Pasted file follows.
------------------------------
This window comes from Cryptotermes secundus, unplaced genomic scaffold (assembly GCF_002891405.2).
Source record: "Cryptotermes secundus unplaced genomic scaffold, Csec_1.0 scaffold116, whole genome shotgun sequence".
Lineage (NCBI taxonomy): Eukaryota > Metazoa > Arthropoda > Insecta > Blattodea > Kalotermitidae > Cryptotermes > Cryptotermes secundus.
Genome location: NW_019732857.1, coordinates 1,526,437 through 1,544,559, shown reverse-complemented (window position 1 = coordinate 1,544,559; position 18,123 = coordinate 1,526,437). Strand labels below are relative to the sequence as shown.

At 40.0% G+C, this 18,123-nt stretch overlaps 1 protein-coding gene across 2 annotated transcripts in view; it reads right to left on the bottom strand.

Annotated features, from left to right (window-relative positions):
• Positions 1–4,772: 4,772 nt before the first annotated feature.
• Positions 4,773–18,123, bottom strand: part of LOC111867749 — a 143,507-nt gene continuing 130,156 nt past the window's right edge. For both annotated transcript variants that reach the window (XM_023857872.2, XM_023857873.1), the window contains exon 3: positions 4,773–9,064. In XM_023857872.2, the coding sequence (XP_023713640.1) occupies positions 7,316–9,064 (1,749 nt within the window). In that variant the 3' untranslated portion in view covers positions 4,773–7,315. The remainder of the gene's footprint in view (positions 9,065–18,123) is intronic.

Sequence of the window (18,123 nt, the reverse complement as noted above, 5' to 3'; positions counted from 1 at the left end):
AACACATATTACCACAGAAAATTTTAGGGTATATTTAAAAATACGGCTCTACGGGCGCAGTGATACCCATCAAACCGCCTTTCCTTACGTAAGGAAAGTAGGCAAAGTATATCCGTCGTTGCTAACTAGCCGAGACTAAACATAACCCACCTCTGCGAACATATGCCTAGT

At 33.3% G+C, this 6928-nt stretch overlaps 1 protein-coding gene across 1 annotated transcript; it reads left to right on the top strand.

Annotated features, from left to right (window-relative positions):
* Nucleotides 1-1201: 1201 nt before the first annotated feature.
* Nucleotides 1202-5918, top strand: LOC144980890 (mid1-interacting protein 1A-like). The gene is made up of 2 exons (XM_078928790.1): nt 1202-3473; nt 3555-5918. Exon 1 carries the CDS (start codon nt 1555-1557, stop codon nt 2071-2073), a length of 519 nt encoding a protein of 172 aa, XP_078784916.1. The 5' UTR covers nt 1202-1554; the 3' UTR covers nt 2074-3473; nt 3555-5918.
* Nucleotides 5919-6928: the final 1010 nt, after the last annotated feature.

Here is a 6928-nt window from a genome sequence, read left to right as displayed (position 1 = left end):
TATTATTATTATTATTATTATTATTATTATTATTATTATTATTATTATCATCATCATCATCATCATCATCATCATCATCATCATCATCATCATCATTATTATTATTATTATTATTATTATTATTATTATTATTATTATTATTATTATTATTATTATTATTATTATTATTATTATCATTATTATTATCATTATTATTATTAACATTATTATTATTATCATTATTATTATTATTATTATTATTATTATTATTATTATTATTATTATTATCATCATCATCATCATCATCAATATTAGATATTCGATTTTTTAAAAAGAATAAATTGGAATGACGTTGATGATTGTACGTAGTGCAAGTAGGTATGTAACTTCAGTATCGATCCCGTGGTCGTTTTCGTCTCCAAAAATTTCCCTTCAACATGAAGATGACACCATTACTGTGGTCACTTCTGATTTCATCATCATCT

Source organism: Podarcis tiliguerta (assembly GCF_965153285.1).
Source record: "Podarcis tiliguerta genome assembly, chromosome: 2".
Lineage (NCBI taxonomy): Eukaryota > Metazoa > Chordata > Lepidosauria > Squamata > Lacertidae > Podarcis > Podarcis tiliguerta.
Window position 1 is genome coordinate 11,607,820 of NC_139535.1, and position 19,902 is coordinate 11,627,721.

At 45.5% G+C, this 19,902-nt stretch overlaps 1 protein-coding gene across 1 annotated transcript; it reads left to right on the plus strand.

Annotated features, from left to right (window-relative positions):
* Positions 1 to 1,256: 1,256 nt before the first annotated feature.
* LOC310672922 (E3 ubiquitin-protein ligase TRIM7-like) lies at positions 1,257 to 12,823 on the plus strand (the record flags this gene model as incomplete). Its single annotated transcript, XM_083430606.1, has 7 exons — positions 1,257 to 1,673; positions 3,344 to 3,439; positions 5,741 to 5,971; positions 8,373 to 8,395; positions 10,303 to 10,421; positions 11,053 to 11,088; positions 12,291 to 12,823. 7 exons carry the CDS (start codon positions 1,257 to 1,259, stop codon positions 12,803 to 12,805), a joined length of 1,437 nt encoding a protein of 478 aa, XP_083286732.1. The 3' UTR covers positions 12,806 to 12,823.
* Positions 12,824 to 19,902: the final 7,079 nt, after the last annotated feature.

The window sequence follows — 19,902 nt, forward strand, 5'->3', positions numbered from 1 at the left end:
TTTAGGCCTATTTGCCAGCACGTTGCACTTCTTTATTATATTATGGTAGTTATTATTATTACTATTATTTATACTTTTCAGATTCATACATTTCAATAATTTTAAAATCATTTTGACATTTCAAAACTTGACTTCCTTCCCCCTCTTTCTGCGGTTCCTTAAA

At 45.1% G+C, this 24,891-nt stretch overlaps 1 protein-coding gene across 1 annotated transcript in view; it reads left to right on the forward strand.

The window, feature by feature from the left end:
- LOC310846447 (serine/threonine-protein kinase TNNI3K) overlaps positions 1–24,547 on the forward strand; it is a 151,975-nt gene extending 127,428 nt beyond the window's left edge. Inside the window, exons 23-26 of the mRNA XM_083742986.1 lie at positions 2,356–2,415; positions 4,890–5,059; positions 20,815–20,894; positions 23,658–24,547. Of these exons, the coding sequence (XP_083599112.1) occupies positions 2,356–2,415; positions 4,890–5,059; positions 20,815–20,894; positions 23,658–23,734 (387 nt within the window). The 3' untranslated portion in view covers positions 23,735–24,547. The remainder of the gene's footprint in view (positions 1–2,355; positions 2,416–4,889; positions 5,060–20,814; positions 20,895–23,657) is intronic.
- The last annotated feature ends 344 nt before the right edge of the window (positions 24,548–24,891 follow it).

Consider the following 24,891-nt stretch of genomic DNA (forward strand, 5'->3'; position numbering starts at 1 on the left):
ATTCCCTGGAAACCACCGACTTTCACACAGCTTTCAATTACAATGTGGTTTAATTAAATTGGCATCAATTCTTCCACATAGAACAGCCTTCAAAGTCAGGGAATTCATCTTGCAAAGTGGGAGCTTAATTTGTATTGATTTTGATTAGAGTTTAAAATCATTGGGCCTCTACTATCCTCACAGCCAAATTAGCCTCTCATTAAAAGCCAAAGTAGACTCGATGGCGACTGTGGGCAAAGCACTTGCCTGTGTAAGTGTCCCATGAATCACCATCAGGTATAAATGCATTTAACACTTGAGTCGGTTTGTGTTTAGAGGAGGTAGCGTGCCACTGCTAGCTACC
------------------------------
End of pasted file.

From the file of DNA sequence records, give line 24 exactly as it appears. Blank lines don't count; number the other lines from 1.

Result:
* Positions 1 to 1,256: 1,256 nt before the first annotated feature.